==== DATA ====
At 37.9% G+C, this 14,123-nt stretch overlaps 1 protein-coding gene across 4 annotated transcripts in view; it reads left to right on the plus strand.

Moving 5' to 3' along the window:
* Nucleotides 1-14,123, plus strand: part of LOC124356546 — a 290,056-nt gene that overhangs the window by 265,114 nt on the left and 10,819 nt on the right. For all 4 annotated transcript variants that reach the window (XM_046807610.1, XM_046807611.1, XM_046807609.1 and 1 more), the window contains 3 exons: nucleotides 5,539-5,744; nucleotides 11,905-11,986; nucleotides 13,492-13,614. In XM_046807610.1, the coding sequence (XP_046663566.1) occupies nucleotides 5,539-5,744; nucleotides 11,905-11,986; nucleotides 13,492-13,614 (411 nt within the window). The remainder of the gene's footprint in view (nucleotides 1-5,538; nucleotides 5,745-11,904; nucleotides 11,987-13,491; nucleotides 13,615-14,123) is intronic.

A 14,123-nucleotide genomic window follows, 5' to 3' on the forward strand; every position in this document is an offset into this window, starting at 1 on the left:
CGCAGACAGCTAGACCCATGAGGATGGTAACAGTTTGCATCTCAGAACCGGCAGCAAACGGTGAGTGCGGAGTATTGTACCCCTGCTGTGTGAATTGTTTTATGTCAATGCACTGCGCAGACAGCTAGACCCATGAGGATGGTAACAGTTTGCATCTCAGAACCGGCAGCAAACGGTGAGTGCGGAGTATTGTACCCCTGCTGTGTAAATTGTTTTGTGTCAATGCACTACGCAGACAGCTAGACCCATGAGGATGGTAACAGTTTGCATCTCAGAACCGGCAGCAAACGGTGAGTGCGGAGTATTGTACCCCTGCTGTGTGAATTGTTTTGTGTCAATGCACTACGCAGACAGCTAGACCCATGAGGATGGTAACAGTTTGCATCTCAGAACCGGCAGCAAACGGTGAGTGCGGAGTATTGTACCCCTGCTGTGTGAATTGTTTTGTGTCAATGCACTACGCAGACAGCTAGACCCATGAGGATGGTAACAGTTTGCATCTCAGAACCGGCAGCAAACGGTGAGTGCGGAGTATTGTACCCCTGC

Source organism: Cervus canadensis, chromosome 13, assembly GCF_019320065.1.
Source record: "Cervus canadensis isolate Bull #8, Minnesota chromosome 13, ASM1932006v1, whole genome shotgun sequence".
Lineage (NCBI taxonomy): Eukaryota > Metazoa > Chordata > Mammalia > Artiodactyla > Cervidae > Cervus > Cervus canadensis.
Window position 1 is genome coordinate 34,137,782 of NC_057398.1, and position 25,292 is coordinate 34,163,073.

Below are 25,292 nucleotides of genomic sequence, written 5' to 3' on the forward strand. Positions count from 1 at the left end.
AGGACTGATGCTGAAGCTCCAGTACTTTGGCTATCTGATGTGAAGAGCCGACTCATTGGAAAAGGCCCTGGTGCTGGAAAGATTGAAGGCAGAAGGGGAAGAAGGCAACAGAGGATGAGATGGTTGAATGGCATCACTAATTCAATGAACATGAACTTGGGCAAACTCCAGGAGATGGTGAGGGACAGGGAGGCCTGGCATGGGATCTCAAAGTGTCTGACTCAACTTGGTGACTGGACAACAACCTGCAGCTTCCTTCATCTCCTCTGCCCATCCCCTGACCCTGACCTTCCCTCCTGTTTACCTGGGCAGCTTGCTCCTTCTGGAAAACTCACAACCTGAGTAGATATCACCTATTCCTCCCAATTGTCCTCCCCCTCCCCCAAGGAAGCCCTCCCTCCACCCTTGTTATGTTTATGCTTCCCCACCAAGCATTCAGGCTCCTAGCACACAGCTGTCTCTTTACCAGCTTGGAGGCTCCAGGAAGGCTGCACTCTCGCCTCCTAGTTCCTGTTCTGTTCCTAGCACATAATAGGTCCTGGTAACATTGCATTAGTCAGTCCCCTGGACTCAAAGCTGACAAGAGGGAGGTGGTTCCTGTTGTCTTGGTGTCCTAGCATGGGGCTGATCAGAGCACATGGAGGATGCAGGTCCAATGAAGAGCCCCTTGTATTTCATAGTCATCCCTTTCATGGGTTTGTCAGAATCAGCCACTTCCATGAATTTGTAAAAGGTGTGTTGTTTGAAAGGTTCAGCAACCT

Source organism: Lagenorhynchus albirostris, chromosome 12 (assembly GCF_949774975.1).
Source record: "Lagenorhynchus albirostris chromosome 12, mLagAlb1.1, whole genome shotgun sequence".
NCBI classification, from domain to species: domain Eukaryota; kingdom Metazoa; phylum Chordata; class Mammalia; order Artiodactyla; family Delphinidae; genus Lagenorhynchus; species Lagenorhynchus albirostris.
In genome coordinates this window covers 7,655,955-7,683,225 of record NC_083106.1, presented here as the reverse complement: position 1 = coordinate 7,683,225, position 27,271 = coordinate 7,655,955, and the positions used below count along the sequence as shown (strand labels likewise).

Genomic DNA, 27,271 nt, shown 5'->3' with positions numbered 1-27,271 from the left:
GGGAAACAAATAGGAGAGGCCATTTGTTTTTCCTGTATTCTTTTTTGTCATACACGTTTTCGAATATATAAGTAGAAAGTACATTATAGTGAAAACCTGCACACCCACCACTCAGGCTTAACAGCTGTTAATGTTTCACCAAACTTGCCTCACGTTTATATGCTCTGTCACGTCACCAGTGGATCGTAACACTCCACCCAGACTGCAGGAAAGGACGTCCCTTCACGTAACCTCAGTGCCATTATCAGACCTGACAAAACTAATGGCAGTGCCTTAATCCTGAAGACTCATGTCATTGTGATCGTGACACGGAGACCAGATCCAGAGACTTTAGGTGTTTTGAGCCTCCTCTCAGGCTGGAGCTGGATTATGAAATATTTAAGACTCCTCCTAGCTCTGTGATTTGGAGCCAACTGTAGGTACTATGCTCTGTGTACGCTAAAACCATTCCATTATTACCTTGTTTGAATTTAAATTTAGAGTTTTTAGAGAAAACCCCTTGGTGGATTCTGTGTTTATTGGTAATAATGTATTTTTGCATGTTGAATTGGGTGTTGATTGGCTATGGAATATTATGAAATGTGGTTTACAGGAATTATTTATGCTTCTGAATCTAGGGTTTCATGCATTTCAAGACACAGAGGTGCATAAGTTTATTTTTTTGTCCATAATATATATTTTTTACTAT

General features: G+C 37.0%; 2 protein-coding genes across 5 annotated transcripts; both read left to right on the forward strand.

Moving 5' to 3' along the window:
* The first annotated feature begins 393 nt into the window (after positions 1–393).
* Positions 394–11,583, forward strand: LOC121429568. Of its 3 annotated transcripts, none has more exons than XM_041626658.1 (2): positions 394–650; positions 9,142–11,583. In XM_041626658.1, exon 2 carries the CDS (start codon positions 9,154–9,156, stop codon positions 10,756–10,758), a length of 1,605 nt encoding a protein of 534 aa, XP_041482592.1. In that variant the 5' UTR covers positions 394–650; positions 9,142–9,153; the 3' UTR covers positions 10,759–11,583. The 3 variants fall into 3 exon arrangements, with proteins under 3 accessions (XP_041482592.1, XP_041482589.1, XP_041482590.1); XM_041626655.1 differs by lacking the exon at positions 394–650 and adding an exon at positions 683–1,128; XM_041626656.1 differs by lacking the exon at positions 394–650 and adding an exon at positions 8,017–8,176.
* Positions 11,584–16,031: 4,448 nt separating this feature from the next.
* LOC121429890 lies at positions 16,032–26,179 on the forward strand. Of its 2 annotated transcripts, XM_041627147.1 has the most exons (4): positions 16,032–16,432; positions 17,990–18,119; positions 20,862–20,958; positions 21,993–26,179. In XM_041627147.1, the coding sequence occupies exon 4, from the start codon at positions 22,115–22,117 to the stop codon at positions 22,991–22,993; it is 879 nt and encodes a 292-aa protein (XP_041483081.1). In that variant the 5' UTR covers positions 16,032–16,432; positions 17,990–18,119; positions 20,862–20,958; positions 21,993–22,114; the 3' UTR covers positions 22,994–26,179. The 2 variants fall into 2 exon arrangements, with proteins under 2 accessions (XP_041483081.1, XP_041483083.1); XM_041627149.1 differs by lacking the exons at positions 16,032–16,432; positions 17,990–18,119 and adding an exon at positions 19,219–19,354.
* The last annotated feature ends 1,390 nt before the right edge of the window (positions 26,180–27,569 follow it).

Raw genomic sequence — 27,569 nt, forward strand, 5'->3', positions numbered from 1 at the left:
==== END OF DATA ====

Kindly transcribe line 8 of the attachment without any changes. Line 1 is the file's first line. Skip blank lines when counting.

Lineage (NCBI taxonomy): Eukaryota > Metazoa > Chordata > Mammalia > Artiodactyla > Cervidae > Cervus > Cervus canadensis.